Uruguay’s President Jose Mujica has apologized for apparently referring to Argentine President Cristina Fernandez de Kirchner as an “old hag”.
In a radio interview Jose Mujica offered “heartfelt apologies” and blamed the quip on his “rough language skills”.
Last week, Jose Mujica was overheard saying: “This old hag is even worse than the cross-eyed man.”
It was claimed that the Uruguayan president referred to Cristina Fernandez de Kirchner and her late husband, whom she succeeded as president.
Cristina Fernandez’s husband, Nestor Kirchner, had a lazy eye. He died suddenly of a heart attack in 2010.
The comments, meant to be private, were accidentally caught and recorded by a nearby open microphone.
Jose Mujica’s words caused outrage in Argentina and led to an official protest.
In an interview to radio M24 on Thursday, Jose Mujica put the comments down to his “rough” past life in an armed group.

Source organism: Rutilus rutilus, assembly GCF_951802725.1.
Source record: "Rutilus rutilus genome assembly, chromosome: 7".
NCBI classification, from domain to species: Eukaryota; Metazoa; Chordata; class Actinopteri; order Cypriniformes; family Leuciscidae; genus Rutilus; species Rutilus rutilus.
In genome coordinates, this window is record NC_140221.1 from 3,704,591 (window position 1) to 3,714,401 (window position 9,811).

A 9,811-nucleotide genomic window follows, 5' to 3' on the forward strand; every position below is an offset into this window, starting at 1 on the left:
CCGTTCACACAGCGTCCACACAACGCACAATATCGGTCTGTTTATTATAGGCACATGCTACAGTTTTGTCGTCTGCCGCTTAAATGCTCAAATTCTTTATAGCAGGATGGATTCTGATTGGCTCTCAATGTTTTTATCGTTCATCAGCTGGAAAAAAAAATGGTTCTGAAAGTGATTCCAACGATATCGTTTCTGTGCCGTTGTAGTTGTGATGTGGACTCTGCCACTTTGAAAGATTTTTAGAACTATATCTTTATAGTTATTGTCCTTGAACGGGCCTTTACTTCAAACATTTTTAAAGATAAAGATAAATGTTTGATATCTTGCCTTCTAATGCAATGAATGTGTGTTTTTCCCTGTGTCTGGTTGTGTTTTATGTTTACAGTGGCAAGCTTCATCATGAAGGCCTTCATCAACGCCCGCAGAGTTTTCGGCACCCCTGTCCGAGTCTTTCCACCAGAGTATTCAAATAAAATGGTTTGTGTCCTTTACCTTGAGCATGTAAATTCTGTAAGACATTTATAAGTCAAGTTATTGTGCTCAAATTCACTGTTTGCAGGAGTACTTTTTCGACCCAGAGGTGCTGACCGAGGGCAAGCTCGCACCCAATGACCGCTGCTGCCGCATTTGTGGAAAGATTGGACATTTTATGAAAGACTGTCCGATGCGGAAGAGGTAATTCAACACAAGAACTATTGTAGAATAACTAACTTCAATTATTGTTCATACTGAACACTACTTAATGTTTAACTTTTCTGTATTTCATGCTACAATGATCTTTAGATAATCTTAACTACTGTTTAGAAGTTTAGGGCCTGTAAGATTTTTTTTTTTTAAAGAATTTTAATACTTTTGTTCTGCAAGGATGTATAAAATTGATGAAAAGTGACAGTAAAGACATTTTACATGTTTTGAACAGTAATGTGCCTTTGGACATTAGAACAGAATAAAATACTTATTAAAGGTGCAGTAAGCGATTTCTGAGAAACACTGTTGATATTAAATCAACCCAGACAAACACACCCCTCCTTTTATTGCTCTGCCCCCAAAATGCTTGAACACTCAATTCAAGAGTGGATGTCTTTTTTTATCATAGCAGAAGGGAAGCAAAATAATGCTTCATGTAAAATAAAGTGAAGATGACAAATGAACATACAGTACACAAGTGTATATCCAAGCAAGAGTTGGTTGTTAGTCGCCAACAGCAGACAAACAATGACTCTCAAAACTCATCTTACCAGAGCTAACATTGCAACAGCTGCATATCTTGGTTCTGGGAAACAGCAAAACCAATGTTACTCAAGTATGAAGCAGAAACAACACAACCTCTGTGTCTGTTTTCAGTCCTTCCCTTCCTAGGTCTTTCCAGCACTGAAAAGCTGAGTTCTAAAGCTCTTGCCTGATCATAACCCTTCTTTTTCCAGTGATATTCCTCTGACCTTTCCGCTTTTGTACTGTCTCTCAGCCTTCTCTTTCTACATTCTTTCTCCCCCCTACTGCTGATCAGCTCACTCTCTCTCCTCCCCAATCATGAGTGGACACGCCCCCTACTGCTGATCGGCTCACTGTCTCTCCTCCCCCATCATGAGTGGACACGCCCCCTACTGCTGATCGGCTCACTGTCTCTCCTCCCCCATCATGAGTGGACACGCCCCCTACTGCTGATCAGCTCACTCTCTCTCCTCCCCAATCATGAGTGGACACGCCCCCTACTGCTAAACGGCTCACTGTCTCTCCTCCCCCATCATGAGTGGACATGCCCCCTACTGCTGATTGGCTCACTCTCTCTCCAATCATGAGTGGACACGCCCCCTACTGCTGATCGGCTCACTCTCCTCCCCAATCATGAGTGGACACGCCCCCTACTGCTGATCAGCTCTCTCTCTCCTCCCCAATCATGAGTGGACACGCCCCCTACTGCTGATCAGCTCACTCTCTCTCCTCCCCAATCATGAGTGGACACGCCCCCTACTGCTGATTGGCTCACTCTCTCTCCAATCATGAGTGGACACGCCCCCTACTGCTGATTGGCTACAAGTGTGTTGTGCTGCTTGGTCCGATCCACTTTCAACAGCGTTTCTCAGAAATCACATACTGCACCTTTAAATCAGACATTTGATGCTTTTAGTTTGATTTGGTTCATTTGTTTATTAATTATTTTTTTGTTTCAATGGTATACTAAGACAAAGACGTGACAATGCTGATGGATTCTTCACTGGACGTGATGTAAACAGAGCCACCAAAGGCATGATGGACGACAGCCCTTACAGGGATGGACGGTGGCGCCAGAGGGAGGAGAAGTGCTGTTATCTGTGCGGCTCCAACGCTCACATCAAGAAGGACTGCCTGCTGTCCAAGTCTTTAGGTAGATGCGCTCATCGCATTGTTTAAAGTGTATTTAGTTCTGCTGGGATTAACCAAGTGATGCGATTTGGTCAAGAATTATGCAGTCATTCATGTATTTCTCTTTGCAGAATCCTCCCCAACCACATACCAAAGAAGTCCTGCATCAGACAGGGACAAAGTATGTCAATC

“We can’t avoid that our daily and intimate manner of speaking is sometimes rough,” the president said, adding that it has been shaped by spending many years in prison cells and detention.
“This kind of language is miles away from public speeches, from the press. It has only to do with intimate relationships between very few.”
Jose Mujica made the controversial comments at the start of a news conference while speaking quietly to another official.
El Observador newspaper posted the audio on its website, claiming that the president did not realize that the microphones were on.
The newspaper said that its website had crashed because of historically high levels of traffic generated by its coverage of the incident. It also gained the attention of social media.
Argentine Foreign Minister Hector Timerman summoned the Uruguayan ambassador in Buenos Aires, Guillermo Pomi, to protest about the comments.
Correspondents say that President Jose Mujica, 77, who took office in 2010, has clashed in the past both with Cristina Fernandez and Nestor Kirchner.
Relations between Uruguay and Argentina have recently been strained because of concern in Montevideo over what it sees as protectionist measures enforced by Buenos Aires.
Nestor Kirchner was Argentina’s president from 2003 to 2007. His wife, Cristina Fernandez de Kirchner succeeded him and won re-election in 2011.